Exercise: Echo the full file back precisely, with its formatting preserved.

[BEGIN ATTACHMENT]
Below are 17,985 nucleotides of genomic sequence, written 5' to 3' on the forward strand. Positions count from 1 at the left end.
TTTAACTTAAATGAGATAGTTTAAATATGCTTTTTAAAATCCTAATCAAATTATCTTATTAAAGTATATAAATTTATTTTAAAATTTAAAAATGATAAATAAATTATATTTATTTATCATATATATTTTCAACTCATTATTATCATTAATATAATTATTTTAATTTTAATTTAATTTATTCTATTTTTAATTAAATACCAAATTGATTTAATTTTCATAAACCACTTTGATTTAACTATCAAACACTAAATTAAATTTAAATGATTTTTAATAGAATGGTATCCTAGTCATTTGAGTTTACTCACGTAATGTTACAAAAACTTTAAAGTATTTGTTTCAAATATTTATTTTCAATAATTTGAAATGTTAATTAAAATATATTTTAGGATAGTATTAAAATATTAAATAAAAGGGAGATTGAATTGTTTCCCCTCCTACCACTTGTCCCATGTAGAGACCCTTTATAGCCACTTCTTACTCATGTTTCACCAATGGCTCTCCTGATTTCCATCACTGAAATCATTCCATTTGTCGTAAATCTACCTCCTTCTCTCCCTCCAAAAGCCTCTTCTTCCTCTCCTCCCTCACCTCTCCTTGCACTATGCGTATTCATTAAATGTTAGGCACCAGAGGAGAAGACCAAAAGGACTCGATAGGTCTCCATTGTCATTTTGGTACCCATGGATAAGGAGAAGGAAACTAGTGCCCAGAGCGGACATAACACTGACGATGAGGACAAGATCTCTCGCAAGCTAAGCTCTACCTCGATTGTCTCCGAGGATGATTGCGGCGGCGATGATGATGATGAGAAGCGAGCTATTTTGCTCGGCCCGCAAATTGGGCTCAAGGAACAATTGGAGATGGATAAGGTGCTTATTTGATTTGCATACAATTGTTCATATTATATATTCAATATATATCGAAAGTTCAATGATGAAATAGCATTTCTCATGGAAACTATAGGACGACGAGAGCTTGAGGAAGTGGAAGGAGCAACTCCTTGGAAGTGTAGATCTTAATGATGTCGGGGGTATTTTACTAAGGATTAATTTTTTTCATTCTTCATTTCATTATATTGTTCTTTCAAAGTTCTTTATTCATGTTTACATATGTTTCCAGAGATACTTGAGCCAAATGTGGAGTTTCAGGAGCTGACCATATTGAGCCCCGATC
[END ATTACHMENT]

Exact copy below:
Below are 17,985 nucleotides of genomic sequence, written 5' to 3' on the forward strand. Positions count from 1 at the left end.
TTTAACTTAAATGAGATAGTTTAAATATGCTTTTTAAAATCCTAATCAAATTATCTTATTAAAGTATATAAATTTATTTTAAAATTTAAAAATGATAAATAAATTATATTTATTTATCATATATATTTTCAACTCATTATTATCATTAATATAATTATTTTAATTTTAATTTAATTTATTCTATTTTTAATTAAATACCAAATTGATTTAATTTTCATAAACCACTTTGATTTAACTATCAAACACTAAATTAAATTTAAATGATTTTTAATAGAATGGTATCCTAGTCATTTGAGTTTACTCACGTAATGTTACAAAAACTTTAAAGTATTTGTTTCAAATATTTATTTTCAATAATTTGAAATGTTAATTAAAATATATTTTAGGATAGTATTAAAATATTAAATAAAAGGGAGATTGAATTGTTTCCCCTCCTACCACTTGTCCCATGTAGAGACCCTTTATAGCCACTTCTTACTCATGTTTCACCAATGGCTCTCCTGATTTCCATCACTGAAATCATTCCATTTGTCGTAAATCTACCTCCTTCTCTCCCTCCAAAAGCCTCTTCTTCCTCTCCTCCCTCACCTCTCCTTGCACTATGCGTATTCATTAAATGTTAGGCACCAGAGGAGAAGACCAAAAGGACTCGATAGGTCTCCATTGTCATTTTGGTACCCATGGATAAGGAGAAGGAAACTAGTGCCCAGAGCGGACATAACACTGACGATGAGGACAAGATCTCTCGCAAGCTAAGCTCTACCTCGATTGTCTCCGAGGATGATTGCGGCGGCGATGATGATGATGAGAAGCGAGCTATTTTGCTCGGCCCGCAAATTGGGCTCAAGGAACAATTGGAGATGGATAAGGTGCTTATTTGATTTGCATACAATTGTTCATATTATATATTCAATATATATCGAAAGTTCAATGATGAAATAGCATTTCTCATGGAAACTATAGGACGACGAGAGCTTGAGGAAGTGGAAGGAGCAACTCCTTGGAAGTGTAGATCTTAATGATGTCGGGGGTATTTTACTAAGGATTAATTTTTTTCATTCTTCATTTCATTATATTGTTCTTTCAAAGTTCTTTATTCATGTTTACATATGTTTCCAGAGATACTTGAGCCAAATGTGGAGTTTCAGGAGCTGACCATATTGAGCCCCGATC